Reading Report

No real reviews here, but a short list on what I’ve been reading this Summer, and how I generally feel about the books or articles.  What have you been reading?  Anything I should know about?  Let me know in the comments.

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The Role of Metrics in Racist Science

**Trigger Warning for those who find the predatory collection and scientific examination of human remains disturbing.**

Stephen J. Gould’s enormously influential book, The Mismeasure of Man, took on the most influential examples of racist science, ranging from IQ tests to phrenology. In this excellent book, he demolished the racist preconceptions of such science, and demonstrated convincingly that these pseudoscientific measures of racial intelligence (how big is cranial capacity, what’s the shape of the skull, etc.) were not only wrong in the details, but far more importantly, useless in proving their points: that intelligence is influenced by racial inheritance.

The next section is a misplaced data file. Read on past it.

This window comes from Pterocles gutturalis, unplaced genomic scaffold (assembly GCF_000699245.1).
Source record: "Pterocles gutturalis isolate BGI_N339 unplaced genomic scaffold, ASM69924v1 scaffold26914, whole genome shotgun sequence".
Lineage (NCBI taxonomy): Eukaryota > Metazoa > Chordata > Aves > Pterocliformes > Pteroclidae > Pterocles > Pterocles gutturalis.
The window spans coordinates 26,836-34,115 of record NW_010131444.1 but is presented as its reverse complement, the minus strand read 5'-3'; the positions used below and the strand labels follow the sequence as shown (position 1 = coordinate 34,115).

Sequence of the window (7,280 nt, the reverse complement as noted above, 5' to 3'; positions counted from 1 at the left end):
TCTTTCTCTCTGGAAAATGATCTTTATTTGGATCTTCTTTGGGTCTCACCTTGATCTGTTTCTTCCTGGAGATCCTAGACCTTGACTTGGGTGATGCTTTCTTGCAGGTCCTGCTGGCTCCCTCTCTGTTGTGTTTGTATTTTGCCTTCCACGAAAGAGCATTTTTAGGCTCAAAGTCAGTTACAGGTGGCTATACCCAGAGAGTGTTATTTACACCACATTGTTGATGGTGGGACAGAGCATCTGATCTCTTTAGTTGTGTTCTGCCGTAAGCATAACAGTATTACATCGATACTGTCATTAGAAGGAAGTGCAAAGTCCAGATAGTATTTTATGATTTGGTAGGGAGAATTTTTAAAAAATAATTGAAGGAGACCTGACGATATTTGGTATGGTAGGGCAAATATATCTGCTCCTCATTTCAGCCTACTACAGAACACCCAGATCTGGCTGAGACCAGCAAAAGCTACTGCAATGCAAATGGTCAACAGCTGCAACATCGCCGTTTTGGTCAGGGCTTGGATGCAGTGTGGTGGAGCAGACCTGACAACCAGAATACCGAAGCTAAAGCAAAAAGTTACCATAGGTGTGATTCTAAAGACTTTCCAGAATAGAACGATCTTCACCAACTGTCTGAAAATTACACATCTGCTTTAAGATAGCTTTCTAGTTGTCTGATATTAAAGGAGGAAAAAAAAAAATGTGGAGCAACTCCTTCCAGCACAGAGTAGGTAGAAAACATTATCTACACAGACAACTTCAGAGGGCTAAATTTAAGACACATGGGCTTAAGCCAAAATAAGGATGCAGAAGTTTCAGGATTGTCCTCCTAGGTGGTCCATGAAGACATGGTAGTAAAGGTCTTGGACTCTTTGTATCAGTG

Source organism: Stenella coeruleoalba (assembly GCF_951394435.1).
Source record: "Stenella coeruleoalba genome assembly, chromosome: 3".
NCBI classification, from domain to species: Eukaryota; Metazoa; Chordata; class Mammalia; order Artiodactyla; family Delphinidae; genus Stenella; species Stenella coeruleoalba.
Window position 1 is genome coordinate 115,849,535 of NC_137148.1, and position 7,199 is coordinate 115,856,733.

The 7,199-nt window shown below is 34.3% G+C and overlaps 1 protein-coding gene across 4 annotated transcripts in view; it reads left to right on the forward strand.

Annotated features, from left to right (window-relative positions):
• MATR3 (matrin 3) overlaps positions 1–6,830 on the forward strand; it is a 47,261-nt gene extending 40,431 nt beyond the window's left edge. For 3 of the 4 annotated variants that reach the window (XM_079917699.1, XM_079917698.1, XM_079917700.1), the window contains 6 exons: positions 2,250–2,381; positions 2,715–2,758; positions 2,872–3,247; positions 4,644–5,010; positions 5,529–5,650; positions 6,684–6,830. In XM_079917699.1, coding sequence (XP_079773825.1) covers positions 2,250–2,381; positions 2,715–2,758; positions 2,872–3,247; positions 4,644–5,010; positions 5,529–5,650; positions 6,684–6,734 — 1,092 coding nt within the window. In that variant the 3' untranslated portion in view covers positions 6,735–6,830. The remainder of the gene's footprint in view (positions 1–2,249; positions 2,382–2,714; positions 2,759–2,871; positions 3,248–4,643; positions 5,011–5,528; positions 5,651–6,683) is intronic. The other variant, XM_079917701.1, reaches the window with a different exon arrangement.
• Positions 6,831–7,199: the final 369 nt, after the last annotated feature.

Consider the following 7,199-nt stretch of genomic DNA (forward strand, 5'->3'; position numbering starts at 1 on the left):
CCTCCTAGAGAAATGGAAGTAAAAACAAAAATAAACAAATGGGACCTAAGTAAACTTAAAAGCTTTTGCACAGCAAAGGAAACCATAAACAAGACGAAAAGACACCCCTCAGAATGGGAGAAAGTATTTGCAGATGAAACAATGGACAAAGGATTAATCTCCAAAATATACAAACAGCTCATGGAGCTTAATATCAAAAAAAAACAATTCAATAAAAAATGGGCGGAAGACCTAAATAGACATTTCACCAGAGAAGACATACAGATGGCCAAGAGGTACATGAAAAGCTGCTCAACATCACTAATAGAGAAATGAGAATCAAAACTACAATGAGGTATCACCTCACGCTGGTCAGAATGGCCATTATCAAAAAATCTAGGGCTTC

With the current rise in extreme right-wing, racialist ideology in the United States, and its increasing acceptance and popularity in the mass media, some academics have predictably joined the bandwagon, and are attempting to recuperate some of the most egregious examples of racist science.  Murray and Herrnstein tried this with IQ tests back in the 90s with their wildly popular and now debunked book The Bell Curve. Even stranger, these current academics are attempting to recuperate the work of Samuel G. Morton, grand head-collector of the racist science.

In earlier work of mine on the collection of Native American remains by museums and private collectors, I had an opportunity to examine an original edition of Morton’s Crania Americana, which included a hand-written note from Morton, encouraging the recipient of the book to collect as many Indian skulls as he could get his hands on, for Morton’s collection.